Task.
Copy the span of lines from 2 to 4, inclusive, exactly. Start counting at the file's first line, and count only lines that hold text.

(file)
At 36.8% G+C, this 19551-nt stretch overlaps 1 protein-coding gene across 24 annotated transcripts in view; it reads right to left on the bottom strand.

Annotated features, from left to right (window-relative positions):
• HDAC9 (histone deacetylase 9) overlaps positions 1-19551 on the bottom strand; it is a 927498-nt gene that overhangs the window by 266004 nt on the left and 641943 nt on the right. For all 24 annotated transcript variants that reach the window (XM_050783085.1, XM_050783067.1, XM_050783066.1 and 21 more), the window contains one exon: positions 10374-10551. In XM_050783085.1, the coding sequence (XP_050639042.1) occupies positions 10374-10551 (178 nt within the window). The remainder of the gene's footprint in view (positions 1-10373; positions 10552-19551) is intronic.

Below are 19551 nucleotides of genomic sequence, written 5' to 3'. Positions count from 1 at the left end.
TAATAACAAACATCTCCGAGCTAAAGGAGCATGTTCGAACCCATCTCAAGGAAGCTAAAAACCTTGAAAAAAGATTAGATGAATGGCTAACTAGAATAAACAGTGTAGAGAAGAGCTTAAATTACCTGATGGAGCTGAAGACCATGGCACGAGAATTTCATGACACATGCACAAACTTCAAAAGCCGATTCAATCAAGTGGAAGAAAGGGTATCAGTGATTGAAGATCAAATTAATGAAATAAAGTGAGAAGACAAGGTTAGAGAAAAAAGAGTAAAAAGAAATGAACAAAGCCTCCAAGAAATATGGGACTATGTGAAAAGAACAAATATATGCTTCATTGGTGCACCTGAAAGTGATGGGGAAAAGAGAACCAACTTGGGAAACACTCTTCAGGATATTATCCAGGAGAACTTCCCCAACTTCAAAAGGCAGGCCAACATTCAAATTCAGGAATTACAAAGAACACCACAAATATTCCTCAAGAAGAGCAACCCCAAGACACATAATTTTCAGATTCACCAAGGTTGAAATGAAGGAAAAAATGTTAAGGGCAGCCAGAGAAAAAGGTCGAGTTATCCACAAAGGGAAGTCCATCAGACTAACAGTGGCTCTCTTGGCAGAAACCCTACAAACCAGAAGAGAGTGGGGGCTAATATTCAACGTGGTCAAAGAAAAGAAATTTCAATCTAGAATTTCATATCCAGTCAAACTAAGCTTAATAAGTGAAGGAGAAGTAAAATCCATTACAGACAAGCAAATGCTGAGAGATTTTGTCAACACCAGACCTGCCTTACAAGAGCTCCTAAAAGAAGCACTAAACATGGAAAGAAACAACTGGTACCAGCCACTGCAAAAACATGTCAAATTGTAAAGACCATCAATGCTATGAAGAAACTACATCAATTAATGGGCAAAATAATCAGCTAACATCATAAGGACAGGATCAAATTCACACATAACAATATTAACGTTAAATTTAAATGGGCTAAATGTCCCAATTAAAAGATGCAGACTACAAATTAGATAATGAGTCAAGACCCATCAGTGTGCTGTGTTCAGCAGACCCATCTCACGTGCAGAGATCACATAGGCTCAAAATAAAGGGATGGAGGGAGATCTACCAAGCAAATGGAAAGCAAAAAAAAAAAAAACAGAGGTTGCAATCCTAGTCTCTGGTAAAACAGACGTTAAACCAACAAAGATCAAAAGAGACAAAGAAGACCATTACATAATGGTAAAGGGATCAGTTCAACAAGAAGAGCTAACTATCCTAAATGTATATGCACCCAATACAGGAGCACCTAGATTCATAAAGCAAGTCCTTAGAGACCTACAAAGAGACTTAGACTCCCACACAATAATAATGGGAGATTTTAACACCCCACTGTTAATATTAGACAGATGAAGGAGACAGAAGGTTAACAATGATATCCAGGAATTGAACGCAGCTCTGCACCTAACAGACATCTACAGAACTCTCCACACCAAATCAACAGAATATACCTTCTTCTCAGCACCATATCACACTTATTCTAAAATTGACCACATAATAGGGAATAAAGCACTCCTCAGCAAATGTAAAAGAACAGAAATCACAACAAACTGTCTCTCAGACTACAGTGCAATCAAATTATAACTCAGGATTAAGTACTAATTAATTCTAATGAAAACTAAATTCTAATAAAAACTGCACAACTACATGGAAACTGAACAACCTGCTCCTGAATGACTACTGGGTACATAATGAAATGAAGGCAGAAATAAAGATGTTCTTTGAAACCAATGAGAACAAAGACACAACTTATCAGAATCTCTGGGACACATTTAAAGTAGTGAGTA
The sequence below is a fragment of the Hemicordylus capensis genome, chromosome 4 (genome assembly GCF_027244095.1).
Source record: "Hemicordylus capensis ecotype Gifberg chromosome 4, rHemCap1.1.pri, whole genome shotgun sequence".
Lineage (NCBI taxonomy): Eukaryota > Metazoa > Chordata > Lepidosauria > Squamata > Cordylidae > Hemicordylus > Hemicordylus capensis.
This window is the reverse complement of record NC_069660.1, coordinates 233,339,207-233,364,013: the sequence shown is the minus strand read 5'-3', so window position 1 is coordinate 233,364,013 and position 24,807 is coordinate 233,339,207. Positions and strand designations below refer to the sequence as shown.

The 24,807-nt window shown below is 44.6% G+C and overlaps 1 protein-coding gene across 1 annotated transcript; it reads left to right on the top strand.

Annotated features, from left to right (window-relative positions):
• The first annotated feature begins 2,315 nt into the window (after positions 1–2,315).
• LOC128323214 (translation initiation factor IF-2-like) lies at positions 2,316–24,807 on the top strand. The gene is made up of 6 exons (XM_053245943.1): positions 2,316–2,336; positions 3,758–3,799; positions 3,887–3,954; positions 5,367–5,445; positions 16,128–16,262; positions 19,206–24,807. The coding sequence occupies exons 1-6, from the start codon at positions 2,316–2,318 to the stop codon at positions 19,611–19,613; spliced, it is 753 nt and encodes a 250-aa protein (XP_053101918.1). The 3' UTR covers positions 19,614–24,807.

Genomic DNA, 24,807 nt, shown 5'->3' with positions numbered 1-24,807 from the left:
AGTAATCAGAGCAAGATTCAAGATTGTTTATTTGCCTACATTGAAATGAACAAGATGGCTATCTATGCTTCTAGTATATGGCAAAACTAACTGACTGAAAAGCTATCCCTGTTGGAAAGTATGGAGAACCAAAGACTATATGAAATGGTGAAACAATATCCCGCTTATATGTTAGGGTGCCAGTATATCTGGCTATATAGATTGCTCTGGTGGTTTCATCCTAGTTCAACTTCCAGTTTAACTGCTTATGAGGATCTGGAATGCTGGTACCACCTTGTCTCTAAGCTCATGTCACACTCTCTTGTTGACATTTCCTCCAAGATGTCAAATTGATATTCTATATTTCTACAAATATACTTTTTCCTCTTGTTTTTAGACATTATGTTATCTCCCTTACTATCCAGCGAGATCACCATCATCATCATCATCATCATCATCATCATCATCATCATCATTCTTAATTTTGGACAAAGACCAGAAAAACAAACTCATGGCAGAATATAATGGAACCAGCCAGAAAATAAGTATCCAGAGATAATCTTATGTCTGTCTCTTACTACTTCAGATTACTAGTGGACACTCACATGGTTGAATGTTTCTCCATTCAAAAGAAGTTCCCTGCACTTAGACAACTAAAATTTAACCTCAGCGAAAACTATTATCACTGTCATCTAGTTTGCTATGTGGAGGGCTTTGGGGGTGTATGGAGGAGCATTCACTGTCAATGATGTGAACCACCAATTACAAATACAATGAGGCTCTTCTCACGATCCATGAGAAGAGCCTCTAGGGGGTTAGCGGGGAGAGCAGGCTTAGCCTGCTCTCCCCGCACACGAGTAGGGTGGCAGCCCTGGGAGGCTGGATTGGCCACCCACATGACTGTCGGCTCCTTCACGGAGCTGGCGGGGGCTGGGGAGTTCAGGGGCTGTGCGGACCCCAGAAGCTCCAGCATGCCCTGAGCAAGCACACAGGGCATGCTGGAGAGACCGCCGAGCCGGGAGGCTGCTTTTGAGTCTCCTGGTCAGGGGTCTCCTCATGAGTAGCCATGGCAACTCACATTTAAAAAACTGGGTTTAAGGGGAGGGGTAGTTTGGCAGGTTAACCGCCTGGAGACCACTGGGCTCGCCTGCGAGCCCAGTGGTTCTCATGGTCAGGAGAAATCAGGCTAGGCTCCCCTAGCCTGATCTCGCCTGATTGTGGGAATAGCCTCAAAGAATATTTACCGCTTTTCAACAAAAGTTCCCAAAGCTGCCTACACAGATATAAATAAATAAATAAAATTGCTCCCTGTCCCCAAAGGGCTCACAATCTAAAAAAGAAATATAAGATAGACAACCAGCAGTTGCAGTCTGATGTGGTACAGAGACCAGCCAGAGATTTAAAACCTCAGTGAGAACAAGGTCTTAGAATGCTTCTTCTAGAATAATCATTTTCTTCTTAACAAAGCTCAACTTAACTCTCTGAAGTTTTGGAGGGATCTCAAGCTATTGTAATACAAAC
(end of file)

Annotated features, from left to right (window-relative positions):
• HDAC9 (histone deacetylase 9) overlaps positions 1-19551 on the bottom strand; it is a 927498-nt gene that overhangs the window by 266004 nt on the left and 641943 nt on the right. For all 24 annotated transcript variants that reach the window (XM_050783085.1, XM_050783067.1, XM_050783066.1 and 21 more), the window contains one exon: positions 10374-10551. In XM_050783085.1, the coding sequence (XP_050639042.1) occupies positions 10374-10551 (178 nt within the window). The remainder of the gene's footprint in view (positions 1-10373; positions 10552-19551) is intronic.

Below are 19551 nucleotides of genomic sequence, written 5' to 3'. Positions count from 1 at the left end.